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“Buddy-Team” Tactics


"Buddy-team" Terrorist Tactics at Mumbai


This link to this article written by a U.S. Marine officer was sent to me by email. I believe there is enormous tactical value in this article:

From what I can gather there are a few interesting observations to be made of the tactics in use in Mumbai:

It appears the attackers were organized into buddy pairs, allowing one to shoot while the other moved, and so forth. Interestingly, the buddy pair has is a later innovation in small unit tactics and has only been slow to trickle through regular infantry formations. In World War I, the smallest element of maneuver (on paper) might have been a battalion or company. The Germans, in developing “storm troop tactics” then innovated even smaller maneuver elements, which we might call squads today. The role of platoons and squads became only greater in WWII. After WWII, General S.L.A. Marshall conducted a massive study of the reactions of men in combat (See “Men Against Fire”) and the result of his work was the genesis of the Fire Team. The Fire Team is now the smallest doctrinal unit of maneuver in the US military. In the Marine Corps, it is led by a Corporal, includes an automatic rifleman with a Squad Automatic Weapon, and two more riflemen.

During the Iraq War, two innovations have taken place: first, within the Marine Corps, the concept of the “buddy pair” or “buddy team” has spread dramatically, though it is still not doctrinal (it should be). The idea may have begun in the special forces, though I am not sure. The advantage of smaller and smaller units of maneuver is that if they rehearse their actions and build cohesion within the unit, they develop ever greater levels of capability *at that level*. A well-trained buddy pair with the right mindset and enough ammo can take over a city block, house by house, while under fire. The other innovation that has taken place in Iraq is to take the Fire Team and make it into a motorized element, inside one vehicle. This is less in favor now that everyone realizes that moving around in vehicles makes you seem more like robots to the locals and they then have less of a problem with killing you. In any case, all of these changes have one large thing in common — a decentralizing of decisionmaking and maneuver.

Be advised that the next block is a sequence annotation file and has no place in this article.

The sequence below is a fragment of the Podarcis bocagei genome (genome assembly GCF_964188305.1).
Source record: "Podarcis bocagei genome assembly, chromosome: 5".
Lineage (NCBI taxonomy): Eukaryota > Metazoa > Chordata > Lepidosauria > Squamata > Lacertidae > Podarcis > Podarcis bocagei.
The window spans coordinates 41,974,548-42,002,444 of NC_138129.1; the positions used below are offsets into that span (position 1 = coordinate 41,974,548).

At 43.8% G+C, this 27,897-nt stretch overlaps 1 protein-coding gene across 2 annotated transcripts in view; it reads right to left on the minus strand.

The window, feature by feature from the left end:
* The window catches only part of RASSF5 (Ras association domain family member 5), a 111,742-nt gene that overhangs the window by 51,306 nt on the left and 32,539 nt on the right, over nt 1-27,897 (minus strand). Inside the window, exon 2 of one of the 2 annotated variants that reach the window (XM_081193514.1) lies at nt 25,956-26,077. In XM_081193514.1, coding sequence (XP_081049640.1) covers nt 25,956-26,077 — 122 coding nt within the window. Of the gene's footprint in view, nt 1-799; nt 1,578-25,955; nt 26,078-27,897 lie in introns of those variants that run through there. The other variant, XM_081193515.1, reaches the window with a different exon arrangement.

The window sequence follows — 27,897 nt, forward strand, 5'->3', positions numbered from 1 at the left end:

And now in Mumbai it would seem we have seen the ultimate result: autonomous buddy-pairs, with a great deal of rehearsals and navigation practice, each with its own set of goals, possibly redundant comms with brevity codes. I would imagine that each team had multiple preplanned routes to each of its objectives before they finally converged on the location for the last stand. Along the way, as some have wondered, they may have stopped for quick logistics reloads of ammo and water.

Here are some thoughts, in no order:

1. The school shooting at Columbine springs to mind when looking for analogies.

2. One of the advantages of a buddy pair, as mentioned above, is the ability to fire and move. One fires while the other moves, and then they switch. In this way, moving from cover to cover, they take ground. But this concept becomes interesting when considered against the fact that the terrorists seemingly had no one firing against them, and they did not have to disciplined in taking well-aimed shots . . .